We have been in Malaysia for a few days. It is the first Islamic country I have visited. The call to prayer is interesting to hear reverberating throughout the city in the morning and evening. There are three distinct ethnic groups that make up the majority of the population: Chinese, Malay, and Indian. Everyone speaks Malay and then Chinese or Tamil. It has been fun to try and learn some Malay to speak. “Terima Kasih” means thank you. Always trying to keep up with our manners.
The Arabic architecture is clearly seen in the geometric patterns and shapes. It makes the buildings have more of an artistic appearance. There are a couple distinct buildings the Kuala Lumpur Tower is essentially their Space Needle and the Petronas Towers used to be the tallest twin buildings in the world. These add to the cultural feeling of the city, but what makes the culture obvious is the food.
Mr. G, took us on an informal tour of the downtown corridor which is impressive and has roughly 2,075 people per square kilometer. The density contributes to the availability of so many different types of food, which we took to the task of tasting. Some of the highlights have been the noodles! I have had lots of noodles on this trip and the ones today were different than the rice noodles of Vietnam. Even though it is Chinese food it is Chinese food with a Malay twist. There are all kinds of spices that are mixed in them and even a chili bar at one place. Surprisingly nothing has been super spicy, which in some ways I have been expecting, but maybe that will come when we get to Thailand.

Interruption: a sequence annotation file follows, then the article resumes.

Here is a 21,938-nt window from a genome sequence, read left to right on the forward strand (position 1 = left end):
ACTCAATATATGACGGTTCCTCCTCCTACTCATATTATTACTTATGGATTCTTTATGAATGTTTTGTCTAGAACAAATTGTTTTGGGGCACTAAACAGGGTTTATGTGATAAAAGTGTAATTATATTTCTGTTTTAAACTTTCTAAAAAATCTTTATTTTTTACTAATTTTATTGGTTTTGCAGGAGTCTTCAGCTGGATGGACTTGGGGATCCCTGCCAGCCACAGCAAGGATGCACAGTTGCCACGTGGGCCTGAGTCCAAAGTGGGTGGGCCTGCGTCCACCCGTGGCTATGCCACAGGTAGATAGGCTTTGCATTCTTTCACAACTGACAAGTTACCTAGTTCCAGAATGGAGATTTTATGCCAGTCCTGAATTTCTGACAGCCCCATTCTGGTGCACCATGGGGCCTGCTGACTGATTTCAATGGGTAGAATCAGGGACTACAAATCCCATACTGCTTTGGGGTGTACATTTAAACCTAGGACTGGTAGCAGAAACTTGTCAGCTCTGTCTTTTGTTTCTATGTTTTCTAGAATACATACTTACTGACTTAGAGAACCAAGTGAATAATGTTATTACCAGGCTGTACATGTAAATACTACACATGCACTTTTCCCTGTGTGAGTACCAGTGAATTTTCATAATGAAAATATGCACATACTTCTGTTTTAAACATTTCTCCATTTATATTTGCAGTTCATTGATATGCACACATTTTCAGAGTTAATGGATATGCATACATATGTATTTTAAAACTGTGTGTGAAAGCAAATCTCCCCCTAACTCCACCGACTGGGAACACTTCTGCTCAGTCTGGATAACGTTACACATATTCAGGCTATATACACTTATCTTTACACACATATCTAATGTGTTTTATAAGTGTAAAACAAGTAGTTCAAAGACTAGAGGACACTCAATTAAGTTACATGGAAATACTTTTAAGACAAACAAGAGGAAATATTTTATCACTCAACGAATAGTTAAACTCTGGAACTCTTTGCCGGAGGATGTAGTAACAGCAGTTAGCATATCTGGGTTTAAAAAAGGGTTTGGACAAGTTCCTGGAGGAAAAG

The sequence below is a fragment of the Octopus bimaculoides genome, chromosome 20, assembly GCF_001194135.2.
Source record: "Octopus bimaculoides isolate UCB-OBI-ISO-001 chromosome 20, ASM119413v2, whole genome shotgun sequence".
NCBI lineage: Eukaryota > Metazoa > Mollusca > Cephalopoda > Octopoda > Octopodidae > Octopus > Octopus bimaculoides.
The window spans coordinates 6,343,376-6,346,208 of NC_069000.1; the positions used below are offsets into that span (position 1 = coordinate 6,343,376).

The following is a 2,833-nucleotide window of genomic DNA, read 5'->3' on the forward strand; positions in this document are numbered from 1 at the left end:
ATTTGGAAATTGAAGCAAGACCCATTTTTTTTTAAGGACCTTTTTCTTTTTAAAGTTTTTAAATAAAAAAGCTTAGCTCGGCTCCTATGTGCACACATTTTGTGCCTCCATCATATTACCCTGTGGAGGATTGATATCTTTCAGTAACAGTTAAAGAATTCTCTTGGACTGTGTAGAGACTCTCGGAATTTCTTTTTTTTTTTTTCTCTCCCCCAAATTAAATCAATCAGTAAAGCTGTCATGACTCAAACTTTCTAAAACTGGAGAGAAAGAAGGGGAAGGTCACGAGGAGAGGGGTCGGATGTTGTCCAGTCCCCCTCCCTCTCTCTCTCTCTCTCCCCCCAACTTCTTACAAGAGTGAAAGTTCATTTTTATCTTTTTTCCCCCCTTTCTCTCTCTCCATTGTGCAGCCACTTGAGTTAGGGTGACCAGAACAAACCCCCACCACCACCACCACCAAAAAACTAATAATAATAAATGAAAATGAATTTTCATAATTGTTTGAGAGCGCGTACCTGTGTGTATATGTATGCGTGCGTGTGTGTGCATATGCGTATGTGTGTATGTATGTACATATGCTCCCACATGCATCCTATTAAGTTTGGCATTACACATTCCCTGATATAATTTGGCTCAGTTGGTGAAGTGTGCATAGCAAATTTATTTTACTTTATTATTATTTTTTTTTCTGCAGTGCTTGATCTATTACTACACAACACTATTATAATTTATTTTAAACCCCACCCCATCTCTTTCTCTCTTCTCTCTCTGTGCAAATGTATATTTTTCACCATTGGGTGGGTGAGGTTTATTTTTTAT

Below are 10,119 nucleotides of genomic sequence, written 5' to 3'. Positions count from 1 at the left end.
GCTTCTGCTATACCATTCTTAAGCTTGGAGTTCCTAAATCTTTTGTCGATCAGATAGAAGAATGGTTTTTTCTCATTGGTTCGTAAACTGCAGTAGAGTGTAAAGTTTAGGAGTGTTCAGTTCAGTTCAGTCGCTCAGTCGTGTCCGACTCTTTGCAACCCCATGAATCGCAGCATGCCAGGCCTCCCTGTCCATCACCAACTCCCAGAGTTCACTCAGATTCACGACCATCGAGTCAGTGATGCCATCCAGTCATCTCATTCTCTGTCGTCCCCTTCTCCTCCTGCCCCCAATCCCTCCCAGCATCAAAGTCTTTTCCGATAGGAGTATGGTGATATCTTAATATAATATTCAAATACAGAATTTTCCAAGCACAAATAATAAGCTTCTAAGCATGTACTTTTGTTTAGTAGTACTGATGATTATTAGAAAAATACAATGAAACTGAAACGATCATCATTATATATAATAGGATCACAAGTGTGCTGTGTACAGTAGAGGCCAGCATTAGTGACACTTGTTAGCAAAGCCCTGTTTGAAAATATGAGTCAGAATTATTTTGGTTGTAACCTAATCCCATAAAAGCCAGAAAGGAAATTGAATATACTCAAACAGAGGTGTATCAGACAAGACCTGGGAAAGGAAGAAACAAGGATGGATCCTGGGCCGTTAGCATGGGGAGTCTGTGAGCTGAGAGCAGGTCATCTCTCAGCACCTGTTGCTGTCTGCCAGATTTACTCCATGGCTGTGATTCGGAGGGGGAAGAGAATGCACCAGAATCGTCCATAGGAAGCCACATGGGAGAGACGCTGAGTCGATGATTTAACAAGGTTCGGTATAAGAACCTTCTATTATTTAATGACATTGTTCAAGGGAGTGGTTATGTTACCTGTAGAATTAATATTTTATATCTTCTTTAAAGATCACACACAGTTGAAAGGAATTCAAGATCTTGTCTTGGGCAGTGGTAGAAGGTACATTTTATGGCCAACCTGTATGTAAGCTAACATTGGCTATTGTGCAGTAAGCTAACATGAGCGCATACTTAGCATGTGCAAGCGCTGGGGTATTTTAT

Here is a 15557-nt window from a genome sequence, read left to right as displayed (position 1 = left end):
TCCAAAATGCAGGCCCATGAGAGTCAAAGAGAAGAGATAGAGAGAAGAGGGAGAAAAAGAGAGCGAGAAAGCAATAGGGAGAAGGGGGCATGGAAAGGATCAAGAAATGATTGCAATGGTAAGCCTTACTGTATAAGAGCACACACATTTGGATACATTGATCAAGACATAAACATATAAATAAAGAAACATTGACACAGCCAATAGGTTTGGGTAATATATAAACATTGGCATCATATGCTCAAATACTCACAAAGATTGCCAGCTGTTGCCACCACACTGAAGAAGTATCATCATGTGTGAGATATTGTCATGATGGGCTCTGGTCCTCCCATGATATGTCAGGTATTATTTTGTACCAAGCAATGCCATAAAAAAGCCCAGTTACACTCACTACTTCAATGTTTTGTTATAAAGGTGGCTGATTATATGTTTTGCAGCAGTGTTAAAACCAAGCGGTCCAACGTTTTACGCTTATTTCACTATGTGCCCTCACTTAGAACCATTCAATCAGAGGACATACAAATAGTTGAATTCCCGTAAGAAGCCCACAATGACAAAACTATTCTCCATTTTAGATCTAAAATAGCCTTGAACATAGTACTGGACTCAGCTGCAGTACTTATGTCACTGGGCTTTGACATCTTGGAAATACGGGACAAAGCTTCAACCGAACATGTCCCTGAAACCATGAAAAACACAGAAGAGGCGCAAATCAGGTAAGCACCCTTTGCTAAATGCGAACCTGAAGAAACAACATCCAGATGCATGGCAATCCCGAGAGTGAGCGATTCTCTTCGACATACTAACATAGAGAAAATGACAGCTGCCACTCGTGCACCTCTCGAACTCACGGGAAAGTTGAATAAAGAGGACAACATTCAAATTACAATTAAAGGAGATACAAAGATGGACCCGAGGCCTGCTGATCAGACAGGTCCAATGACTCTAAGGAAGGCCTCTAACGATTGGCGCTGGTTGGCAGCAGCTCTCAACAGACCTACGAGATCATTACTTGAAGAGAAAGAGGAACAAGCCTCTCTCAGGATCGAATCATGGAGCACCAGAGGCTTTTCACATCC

The bakeries and desserts here remind me of being in Japan. The closest thing we have to it in Seattle is Fuji Bakery in the International District. There are so many little beautifully decorated pastries it is hard to choose just one. The are filled with so many interesting and tasty fillings. One of my new favorite condiments is kaya, coconut jam. So delicious, I may have to check a bag just to bring a few jars of this home! D has been loving the availability of baked goods, but I am sure that he has not eaten enough pastries. My favorite dessert has been the shaved ice, it is dairy free and delicious. Again, another thing that needs to come to Seattle it could easily dethrone fro-yo for top dessert craze. I had green tea shaved ice that they topped with red beans and cornflakes, it was a great combo. There was a palm sugar desert too ( Putu Bambu) that was so light and fluffy and melt in your mouth… I need to try and make it when I get home.
We tasted all kinds of dishes that were all equally delicious and different. From nasi lemak, kuay teow, to more familiar sounding dishes like tandoori chicken and garlic nan. Here in Malaysia they pride themselves on their food and it is what they do here for recreation is to eat and shop. The cultural blending of cultures results in great food and fun. For example, we went to a Indian style curry house, but they also make Tom Yum soup and Pineapple fried rice and they make it well. This is a testament to the successful blend of cultures in the culinary world.
My day was complete until I saw Dr. Fish and wanted to try his services. At first it was unbelievably ticklish, but you kind of get used to it. After a few minutes it did not feel that bad and they really do clean up the dead skin off your feet. Crazy!
Sayonara for now… D&M